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Revolutionary Summer: The Birth of American Independence Hardcover – Deckle Edge, June 4, 2013
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In Revolutionary Summer, the eminent historian Joseph Ellis describes the events surrounding the birth of America during the summer of 1776 (loosely defined as May through October of that year). Ellis's stated aim is to treat the military and political events of the period in tandem, and he skillfully establishes that there were two different sets of goals at stake: George Washington’s Continental Army considered independence an inevitability, while the Continental Congress considered it a last resort. A Pulitzer Prize and National Book Award-winner, Ellis recently retired as the Ford Foundation Professor of History at Mount Holyoke College. Reading Revolutionary Summer is like receiving a distinguished lecture from a man who has dedicated many fruitful decades to breathing life into our understanding of history—he makes Washington, Adams, Jefferson, and others of the era come alive for the reader. —Chris Schluep
A specious coherence marks narratives of 1776 in which the Declaration of Independence inevitably occurs while the Continental army’s doughty defense of New York ensures that independence would become fact. Events are not, however, so tidily told, avers historian Ellis, who restores contingency to his account of the storied summer and fall of 1776. Identifying a central problem of the historical situation—“Was there any realistic chance for the British to win?”—Ellis recounts efforts of moderates within each warring party. On the American side was the rout of anti-independence John Dickinson by the radical John Adams, while Ellis portrays the British side as misunderstanding the colonial rebellion. The commanders George III sent believed in reconciliation with the Americans, and so William Howe conducted the battles of New York cautiously, negotiated futilely with a Ben Franklin serenely sure of American success, and never delivered the decisive blow against George Washington’s army. Even had Howe destroyed the Continental army, Ellis suggests that the British still would have confronted strategic failure against an enemy determined to continue the war. With cogent argument and compact prose, Ellis augurs to attract the history audience. HIGH-DEMAND BACKSTORY: Ellis commands a 100,000-plus print run for his latest installment on the American Revolution, tapping his popularity built on such standards as American Sphinx (1997), Founding Brothers (2000), and First Family (2010). --Gilbert Taylor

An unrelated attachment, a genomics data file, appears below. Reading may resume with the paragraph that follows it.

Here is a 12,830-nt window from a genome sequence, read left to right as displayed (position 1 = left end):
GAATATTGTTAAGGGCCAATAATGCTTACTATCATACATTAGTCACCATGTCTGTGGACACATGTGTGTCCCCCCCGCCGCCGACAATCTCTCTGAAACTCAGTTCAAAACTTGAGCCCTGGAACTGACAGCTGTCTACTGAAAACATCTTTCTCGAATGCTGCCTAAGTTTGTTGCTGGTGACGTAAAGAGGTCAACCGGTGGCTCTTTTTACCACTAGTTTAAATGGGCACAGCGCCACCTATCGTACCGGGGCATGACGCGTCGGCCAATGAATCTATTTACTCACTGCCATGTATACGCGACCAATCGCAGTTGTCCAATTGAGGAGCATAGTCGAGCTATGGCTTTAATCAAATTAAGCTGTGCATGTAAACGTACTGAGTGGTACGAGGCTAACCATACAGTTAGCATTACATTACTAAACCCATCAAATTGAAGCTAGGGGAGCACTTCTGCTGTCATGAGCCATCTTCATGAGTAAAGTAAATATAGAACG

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In one sense, the American Revolution began a full year earlier with the April 1775 battles of Lexington and Concord, where colonists and British traded lead in anger in a war that would last over 8 years. American luminaries such as John Adams, Thomas Jefferson, George Washington and John Hancock were taking their places on the world stage, along with lesser lights like Thomas Paine. In fact, it is the contribution of the heretofore unknown Paine - Common Sense - that lights the fire under the revolutionary faction of both the Continental Congress and the American public.
Ellis dedicates his work to showing in excellent detail the goings-on from the American point of view. He picks up this historical jewel and examines it from all sides, checking and finding stress, controversy and contentious debate. This was an exercise that needed to be done - one does not break away from the greatest power in the world on a whim.